Lots of people think they know what to do to fix housing: Stick it to the landlord with rent controls. Require developers to set aside low-cost units. Build more subsidised housing. Distribute more rent vouchers or, as San Francisco has recently done, funnel taxes and fees into a housing trust fund. For those with more faith in market forces, there is always the loosening of zoning regulations, in imitation of sprawling Houston - which is indisputably cheap, so long as you do not factor in the cost of driving.

Yet many of these solutions are dwarfed by the sheer size of the problem. London needs, by one count, 800,000 new units by 2021 to meet both pent-up and new demand. Sydney, where the median rent on a two-bedroom apartment is now US$2,600 (S$3,300) a month, aspires to build more than half a million units by 2031, a goal for which it would have to double its normal pace of construction. New York needs more than 300,000 units by 2030.

And housing policy can be very tricky to get right. "Success is going to be in the eye of the beholder," says Dr Eric Belsky, managing director of the Joint Centre for Housing Studies at Harvard. "If success means building more homes at greater densities, you'll end up with some neighbours not happy, and if you target everything at low incomes, the middle class will feel left out."

There are other complications as well, Dr Belsky says. Let's say you take a crummy neighbourhood, and you build a really nice affordable housing complex in the middle of it. You have just made everything around the complex more desirable, and thus more expensive. You have lowered some people's rent, but raised everybody else's. Or let's say you want poor people to be able to live in mixed-income neighbourhoods so you subsidise their rent. If there are too many vouchers and not enough apartments, Mr Belsky says, you have just raised everybody's rent again.

It seems the only solution would be to level all of, say, North Brooklyn and put up monolithic prefab tower blocks. But New Yorkers do not want to live in Singapore. They want historic brownstones, landmark warehouses and waterfront views.

"It's not that it would be physically impossible," says Professor Ed Glaeser, a Harvard economist who has studied housing and deregulation. "After all, the construction industry would love such a challenge. But it's politically totally impossible."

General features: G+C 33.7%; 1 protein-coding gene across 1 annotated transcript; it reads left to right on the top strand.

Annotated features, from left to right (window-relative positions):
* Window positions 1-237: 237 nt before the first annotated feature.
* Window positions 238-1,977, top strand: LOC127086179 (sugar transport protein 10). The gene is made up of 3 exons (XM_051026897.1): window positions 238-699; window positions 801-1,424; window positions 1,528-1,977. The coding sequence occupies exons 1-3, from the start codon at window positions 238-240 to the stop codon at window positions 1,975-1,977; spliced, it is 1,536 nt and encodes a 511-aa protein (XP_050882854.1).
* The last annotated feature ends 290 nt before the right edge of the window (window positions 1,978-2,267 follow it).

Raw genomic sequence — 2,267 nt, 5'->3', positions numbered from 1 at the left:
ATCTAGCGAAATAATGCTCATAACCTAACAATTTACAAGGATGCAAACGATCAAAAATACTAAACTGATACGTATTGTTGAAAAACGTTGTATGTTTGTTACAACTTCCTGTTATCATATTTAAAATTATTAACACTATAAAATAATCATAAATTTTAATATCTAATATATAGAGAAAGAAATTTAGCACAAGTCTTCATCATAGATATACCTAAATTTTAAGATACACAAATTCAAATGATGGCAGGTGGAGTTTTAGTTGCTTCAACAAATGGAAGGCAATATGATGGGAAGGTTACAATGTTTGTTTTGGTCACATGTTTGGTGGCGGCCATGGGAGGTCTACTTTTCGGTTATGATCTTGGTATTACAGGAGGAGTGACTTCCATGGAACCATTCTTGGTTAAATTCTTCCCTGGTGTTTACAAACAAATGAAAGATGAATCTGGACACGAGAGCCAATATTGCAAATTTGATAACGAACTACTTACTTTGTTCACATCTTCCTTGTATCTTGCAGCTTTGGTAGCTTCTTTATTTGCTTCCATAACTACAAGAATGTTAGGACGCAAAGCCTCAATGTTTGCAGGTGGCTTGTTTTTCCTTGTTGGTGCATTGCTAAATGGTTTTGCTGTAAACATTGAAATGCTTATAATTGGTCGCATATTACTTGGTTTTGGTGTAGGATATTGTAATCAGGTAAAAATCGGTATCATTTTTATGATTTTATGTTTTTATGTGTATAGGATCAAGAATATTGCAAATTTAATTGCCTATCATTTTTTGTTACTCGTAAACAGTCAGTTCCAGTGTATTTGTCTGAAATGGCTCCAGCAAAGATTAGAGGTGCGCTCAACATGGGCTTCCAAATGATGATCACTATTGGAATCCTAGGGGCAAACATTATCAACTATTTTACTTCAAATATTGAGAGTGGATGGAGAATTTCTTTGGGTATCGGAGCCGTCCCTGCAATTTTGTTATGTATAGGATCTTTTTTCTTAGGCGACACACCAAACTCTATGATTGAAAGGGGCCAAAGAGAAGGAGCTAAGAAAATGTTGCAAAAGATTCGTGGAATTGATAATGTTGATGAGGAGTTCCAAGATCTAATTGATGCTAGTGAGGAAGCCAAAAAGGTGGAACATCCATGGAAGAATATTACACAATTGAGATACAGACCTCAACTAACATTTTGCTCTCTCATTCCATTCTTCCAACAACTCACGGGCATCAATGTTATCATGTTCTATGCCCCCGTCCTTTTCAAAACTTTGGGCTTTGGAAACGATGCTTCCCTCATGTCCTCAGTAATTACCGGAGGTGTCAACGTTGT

He says cities approve lovely things like landmark districts and sidewalk setbacks without doing any cost-benefit analysis of their effect on housing supply.

But unshackling the private sector may not be a complete solution either. Many housing advocates, even conservative ones, insist the free market will never provide housing that low-income families can afford as apartments are simply too expensive to build nowadays. Some form of subsidy is needed, they say. But the size of a subsidy that actually covered the demand would be immense.

Of course, rents do not always go up. Even San Francisco's rents fell off a cliff after the bust last decade. But increasingly, there are economic forces at work that seem to move in only one direction: More people are moving to cities, and wealth is distributed more unequally. Apartments have become a global commodity, a safe investment for the well-heeled, no matter where they actually live.

Dr Todd Sinai, a Wharton economist, says just as cities have always had fashionable neighbourhoods where only wealthy people can afford to live, now some "superstar cities" have become just like those places, the affluent districts of the globe. When housing is worth so much on the open market, it becomes harder to hold some of it back for regular workers. And eventually, Dr Sinai says, the rich could find themselves displaced as well - by those who are even richer.


The writer is an economics reporter for The Times.